Born in 80’s kids will know these games. But now kids play games like cricket, tennis and football. No one remembers the games like Goli, Ghilli, Lagori or the indoor games like the Moksha Patam or Chaupat. Let’s see few of the remarkable Ancient Indian Games which we have forgotten.

1. Antakshari

Antakshari is a spoken parlor game played in India. Each contestant sings the first verse of a movie song that begins with the Hindustani consonant on which the previous contestant’s song selection ended.

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2. Ashtapada

Ashtapada is an Indian board game which predates chess. Chess was invented in India and originally called as Ashtapada. Later this game came to be known as Chaturanga. It could be played by two to four participants and data used to determine the amount of houses to be moved in the board.

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3. Lagori

Lagori is a game which is a popular game in India. It is called Dappa Kali in the northern parts of Kerala, especially in Kannur. This game requires a considerable amount of physical exercise and is mainly played by boys. This game is played between two teams. It consists of 10 marble pieces piled one above the other. One team targets this pile and once they strike it then their next aim is to keep it back while the other team has to block the opposing side from arranging it back. This is almost same as Seven Stones game.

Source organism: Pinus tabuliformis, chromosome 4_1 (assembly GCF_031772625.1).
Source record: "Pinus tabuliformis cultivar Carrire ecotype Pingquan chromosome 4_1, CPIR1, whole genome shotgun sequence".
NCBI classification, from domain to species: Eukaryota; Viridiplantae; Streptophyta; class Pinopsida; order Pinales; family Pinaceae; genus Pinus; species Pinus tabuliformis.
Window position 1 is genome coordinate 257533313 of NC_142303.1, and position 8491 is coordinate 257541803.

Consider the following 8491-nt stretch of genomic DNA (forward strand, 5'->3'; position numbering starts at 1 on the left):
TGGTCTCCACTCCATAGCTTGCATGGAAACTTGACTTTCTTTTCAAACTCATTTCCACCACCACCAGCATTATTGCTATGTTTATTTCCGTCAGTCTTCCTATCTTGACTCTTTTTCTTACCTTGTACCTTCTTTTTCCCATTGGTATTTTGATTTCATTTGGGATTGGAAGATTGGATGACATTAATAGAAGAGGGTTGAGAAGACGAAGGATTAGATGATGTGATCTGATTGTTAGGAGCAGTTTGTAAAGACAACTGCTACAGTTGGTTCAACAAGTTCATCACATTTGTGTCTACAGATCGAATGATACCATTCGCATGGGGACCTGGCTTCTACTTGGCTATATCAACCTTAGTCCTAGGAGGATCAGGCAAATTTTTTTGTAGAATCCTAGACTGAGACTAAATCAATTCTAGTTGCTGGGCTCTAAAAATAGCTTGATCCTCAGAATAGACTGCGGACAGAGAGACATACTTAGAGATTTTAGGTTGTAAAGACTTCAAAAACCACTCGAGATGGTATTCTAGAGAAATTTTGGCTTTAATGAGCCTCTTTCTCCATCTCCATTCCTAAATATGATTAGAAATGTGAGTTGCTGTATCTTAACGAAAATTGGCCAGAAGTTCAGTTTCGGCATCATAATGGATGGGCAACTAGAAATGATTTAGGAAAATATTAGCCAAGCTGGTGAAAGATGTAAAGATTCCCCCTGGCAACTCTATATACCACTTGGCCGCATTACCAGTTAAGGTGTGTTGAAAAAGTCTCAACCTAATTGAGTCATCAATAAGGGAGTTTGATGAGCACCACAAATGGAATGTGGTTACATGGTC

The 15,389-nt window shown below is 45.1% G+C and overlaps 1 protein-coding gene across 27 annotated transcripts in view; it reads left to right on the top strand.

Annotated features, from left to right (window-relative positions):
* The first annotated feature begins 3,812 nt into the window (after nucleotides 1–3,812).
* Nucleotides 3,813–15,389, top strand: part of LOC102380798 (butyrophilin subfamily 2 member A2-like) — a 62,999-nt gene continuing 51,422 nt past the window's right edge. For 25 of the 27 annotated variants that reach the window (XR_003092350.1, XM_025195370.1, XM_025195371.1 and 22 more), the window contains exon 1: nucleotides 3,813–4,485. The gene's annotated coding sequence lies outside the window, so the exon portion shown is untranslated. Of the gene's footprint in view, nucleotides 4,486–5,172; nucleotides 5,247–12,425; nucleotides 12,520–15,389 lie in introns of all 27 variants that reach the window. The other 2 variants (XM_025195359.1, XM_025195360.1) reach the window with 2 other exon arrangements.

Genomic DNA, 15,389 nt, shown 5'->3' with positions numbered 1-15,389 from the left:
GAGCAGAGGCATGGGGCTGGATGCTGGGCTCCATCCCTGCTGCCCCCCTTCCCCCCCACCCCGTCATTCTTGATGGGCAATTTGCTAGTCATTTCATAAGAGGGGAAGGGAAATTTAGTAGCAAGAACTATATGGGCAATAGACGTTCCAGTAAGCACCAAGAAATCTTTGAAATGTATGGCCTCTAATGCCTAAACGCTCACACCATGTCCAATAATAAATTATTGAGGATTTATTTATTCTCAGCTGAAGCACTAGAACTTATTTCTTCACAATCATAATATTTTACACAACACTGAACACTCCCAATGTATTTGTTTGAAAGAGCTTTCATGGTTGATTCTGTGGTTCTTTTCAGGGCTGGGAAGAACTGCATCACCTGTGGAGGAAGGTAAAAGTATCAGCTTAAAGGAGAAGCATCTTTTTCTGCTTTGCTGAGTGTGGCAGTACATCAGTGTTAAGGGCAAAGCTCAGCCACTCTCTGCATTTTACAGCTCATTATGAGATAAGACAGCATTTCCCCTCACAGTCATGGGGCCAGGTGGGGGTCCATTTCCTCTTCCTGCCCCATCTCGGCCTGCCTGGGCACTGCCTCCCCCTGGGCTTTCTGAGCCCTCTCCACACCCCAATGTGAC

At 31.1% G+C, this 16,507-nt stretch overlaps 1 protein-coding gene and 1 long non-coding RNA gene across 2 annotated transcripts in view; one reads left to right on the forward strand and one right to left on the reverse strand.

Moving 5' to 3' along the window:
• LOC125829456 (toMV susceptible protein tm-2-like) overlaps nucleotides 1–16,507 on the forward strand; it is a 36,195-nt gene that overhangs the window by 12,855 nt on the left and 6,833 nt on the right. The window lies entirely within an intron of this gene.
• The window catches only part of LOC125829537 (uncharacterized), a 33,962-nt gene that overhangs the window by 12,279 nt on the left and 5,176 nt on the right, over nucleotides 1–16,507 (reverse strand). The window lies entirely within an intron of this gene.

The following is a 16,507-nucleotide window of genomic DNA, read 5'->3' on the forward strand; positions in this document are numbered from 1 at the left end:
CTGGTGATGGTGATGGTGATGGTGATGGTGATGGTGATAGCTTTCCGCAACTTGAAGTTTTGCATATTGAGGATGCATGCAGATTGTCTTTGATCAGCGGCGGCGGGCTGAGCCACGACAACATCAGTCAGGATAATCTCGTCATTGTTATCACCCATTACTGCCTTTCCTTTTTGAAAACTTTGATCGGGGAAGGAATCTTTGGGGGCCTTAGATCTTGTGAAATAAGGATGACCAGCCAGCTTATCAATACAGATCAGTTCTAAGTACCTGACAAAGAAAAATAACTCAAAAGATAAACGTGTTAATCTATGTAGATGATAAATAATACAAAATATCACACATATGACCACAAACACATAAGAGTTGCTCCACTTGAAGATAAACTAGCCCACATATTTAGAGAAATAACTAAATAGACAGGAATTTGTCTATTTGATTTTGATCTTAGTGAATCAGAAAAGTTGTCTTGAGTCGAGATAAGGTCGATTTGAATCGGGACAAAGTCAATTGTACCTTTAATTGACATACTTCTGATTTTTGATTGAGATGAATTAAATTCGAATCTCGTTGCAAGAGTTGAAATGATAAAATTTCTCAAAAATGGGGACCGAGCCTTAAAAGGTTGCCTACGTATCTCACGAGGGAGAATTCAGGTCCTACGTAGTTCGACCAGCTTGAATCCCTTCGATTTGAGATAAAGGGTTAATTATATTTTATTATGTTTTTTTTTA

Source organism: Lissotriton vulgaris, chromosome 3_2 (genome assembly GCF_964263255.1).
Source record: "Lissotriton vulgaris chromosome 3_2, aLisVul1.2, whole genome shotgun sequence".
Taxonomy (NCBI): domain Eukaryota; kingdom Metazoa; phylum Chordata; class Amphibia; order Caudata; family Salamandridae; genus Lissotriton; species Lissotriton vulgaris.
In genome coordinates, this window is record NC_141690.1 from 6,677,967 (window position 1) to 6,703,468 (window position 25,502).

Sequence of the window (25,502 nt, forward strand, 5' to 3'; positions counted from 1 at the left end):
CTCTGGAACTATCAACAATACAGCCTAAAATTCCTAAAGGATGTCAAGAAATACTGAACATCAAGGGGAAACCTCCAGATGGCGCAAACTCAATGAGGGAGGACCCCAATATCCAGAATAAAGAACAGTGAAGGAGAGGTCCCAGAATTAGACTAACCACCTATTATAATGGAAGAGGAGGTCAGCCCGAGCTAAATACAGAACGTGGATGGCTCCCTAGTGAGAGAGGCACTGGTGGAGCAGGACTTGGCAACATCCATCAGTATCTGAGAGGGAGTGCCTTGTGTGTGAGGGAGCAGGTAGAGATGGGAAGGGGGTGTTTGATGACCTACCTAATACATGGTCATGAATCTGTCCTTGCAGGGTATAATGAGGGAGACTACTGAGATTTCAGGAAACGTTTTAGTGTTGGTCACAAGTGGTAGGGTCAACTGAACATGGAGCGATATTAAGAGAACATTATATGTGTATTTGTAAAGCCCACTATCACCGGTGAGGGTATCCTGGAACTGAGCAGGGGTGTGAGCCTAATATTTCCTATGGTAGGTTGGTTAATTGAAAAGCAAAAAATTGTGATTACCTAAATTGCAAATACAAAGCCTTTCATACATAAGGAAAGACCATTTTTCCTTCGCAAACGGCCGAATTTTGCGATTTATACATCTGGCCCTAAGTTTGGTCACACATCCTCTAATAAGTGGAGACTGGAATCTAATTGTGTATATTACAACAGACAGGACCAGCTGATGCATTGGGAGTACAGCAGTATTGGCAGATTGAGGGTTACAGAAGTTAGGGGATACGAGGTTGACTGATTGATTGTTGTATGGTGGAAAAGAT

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4. Kite Fighting

Fighter kites are kites used for the sport of kite fighting. Traditionally most are small, unstable single line flat kites where line tension alone is used for control, and an abrasive line is used to cut down other kites.

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5. Gilli Danda

The game is played with two sticks: a large one called a danda, which is used to hit a smaller one, the gilli. Gilli Danda is known by various other names in India. Standing in a small circle, the player balances the gilli on a stone in an inclined manner (somewhat like a see-saw) with one end of the gilli touching the ground while the other end is in the air. The player then uses the danda to hit the gilli at the raised end, which flips it into the air. While it is in the air, the player strikes the gilli, hitting it as far as possible. Having struck the gilli, the player is required to run and touch a pre-agreed point outside the circle before the gilli is retrieved by an opponent. This aspect of the game is similar to runs in cricket or home-runs in baseball.

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6. Moksha Patam

Moksha Patam or Parama Padam is a dice game from ancient India, popularly known as Snakes and Ladders. It was from India that it spread to the rest of the world. It was a very popular game to be played its main purpose was not only entertainment but also to teach morality. The central concept is liberation from bondage of passions. So the players move from the lower levels of consciousness to higher levels of spiritual enlightenment and finally to Moksha.

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7. Pallanguzhi or Ali guli mane